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Close to Home: A Guide to Major City Urban Camping

A tent is set up among trees sporing fall foliage at the edge of a green space in a city.
Image used with permission by copyright holder

Camping can be a wonderful pastime but it can require quite a lot of gear as well as travel to get away from home in some cases. That’s why urban camping is such a great alternative for those who are just getting into camping or who can’t slip too far away from their home in the city. Not to mention, some urban camping experiences require a lot less gear, so there’s no need to invest in a lot before you take off.

Not only does urban camping make for a great staycation when you need a change of scenery, but can’t get away. Urban camping will also give you the ability to pop home easily anytime you want to be back in the comfort of your home again. Start by trying out these urban camping sites for a fun introduction into the niche.

Liberty Harbor, New York City

Looking down a street in New York City with skyscrapers in the distance.

New Yorkers who want to pull out their tent or rent an RV for a weekend can pull it out and set it up at Liberty Harbor. The RV park is just across the Hudson River in Jersey City and is even accessible by public transit. At just $110 per night, this urban camping site is quite affordable and affords city dwellers who call the Big Apple home an easy outlet for connecting with nature.

Read more: New York City Travel Guide

Governors Island, New York City

A large event tent is set up on an expansive deck on Governor's Island overlooking New York harbor with the skyline in the distance.
Image used with permission by copyright holder

Those living in New York City who do not have a tent, a sleeping bag, or other essential camping gear might need another alternative. That’s why Governors Island is worth considering. This glamping site will outfit you with everything you need to have a luxurious stay outdoors without leaving home for long. Ride bikes, barbecue, and listen to your surroundings while just a short ferry ride from the city. Governors Island is one of the easiest staycations that will feel like you’re much farther away.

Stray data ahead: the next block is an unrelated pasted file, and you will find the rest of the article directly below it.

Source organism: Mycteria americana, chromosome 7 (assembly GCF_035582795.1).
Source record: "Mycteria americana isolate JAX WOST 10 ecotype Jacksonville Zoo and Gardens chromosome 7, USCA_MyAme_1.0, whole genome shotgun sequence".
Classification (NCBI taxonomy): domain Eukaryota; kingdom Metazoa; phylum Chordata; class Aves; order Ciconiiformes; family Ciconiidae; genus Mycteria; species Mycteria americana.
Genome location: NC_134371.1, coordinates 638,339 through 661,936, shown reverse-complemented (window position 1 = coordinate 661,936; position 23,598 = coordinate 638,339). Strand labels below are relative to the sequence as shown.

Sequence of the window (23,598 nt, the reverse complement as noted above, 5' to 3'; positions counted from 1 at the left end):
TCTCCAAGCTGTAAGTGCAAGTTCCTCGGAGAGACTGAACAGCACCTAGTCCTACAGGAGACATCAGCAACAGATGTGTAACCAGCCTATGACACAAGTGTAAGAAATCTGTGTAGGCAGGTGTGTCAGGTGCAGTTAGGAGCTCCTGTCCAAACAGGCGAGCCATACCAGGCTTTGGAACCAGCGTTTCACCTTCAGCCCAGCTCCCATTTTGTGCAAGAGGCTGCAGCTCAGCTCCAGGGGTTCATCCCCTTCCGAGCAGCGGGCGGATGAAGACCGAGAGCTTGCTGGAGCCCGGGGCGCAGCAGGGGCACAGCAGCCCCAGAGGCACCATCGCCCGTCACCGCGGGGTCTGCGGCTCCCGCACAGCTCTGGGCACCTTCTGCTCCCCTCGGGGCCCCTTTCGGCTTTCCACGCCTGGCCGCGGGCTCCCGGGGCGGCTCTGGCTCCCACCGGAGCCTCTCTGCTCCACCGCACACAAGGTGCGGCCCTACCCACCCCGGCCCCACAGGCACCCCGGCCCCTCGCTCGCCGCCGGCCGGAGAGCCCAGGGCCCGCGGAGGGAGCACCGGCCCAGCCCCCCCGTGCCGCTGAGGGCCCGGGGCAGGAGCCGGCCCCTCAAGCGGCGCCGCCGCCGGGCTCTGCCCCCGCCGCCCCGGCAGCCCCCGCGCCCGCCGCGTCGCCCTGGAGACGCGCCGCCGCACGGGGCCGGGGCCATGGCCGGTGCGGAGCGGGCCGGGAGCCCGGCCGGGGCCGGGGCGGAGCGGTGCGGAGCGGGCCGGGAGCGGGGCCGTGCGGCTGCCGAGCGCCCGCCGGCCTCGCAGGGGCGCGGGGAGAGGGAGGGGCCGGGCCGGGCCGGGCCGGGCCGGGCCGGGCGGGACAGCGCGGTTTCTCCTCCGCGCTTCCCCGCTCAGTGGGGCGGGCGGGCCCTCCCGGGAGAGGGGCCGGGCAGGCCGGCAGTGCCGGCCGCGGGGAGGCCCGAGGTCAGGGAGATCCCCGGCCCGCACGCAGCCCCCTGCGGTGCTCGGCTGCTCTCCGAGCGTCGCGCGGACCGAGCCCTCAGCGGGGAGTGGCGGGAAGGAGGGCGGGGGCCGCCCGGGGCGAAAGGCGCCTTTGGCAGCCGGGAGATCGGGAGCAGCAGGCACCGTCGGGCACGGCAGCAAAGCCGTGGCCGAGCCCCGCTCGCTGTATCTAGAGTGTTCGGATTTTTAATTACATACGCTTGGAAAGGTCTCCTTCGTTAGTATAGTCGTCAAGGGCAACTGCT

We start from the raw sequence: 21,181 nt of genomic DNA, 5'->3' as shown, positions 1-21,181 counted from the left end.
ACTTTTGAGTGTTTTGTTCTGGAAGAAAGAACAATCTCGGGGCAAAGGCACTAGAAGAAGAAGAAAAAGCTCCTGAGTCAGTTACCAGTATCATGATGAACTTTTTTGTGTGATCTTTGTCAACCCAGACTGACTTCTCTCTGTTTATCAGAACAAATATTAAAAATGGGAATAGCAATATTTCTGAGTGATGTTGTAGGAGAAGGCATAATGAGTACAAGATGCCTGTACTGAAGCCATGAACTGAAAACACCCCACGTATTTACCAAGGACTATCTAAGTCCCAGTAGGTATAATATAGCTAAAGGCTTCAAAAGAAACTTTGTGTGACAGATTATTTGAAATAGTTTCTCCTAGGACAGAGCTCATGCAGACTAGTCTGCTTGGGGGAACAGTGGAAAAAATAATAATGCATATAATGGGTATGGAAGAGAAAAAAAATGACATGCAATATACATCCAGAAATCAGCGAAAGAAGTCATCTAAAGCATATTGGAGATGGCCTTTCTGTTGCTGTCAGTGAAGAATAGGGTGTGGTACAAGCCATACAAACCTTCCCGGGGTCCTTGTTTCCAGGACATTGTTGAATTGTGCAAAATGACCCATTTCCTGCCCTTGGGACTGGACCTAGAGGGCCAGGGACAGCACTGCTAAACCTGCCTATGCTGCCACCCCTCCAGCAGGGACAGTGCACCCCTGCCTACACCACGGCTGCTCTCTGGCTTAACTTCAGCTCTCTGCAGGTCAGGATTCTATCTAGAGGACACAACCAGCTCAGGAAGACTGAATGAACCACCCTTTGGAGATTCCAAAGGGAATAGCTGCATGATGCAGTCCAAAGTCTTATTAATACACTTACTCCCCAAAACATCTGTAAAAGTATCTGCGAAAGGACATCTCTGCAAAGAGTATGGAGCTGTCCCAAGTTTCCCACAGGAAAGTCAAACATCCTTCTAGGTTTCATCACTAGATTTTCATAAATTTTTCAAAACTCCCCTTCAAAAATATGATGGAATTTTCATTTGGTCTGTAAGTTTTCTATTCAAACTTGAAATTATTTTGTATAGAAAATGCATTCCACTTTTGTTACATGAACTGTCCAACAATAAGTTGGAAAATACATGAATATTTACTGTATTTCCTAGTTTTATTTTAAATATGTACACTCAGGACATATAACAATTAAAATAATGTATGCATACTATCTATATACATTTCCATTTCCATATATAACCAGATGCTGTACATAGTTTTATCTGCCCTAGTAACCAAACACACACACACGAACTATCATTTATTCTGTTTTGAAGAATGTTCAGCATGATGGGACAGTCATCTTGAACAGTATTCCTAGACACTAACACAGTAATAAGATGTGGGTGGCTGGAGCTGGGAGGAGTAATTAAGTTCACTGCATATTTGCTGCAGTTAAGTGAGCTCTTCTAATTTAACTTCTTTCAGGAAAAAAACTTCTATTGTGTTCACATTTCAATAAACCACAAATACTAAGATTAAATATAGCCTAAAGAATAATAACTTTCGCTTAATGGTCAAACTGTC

Kirby Cove Campground, San Francisco

A tent glows from within in a night shot with the Golden Gate Bridge in the distance.
Image used with permission by copyright holder

Another excellent camping location just outside of a major city is Kirby Cove. Located in the Golden Gate National Recreation Area just across the bay by the bridge, Kirby Cove allows nature-seekers to set up camp for just $30. From the campsite, guests can explore the massive redwood trees in the Muir Woods, that is if they can pull themselves away from their campsite view. The sites are located atop a bluff that overlooks the bay and the city making it a bucket list-worthy camping destination for many. You will, however, have to plan far in advance or be open to a spontaneous trip based on a cancellation since there are only five campsites.

Read more: San Francisco Travel Guide

The Vaudeville!, Chicago

An aerial shot of downtwon Chicago with Lake Michigan visible in the distance.

This urban camping site, The Vaudeville!, is actually right in the center of Chicago. Inside this truly urban campground, you can pitch a tent and enjoy outdoor activities all without leaving the city. Rent a kayak and float down the Chicago river, bike around town, or visit with the farm animals on-site such as chickens and goats. Of course, you can always get home within about 10 minutes should you forget something.

Read more: Chicago Travel Guide

Blue Hills Reservation, Boston

The Boston skyline as seen from the harbor.

Finally, the Blue Hills Reservation which is less than 15 miles outside of Boston is another excellent urban camping destination. This nature park has more than 8,000 acres and 125 miles of trails. That means anyone in need of some forest therapy can easily get to wooded areas and enjoy the great outdoors within easy reach of Boston. There are even laid-back cabins with nothing but the essentials, so you don’t even have to pitch your own tent if you prefer. Just pack some clothes and get out of town.

Read more: Boston Travel Guide

Molly Harris
Molly Harris is a freelance journalist, cyclist and outdoor enthusiast. Her work has appeared in Travel + Leisure, Lonely…
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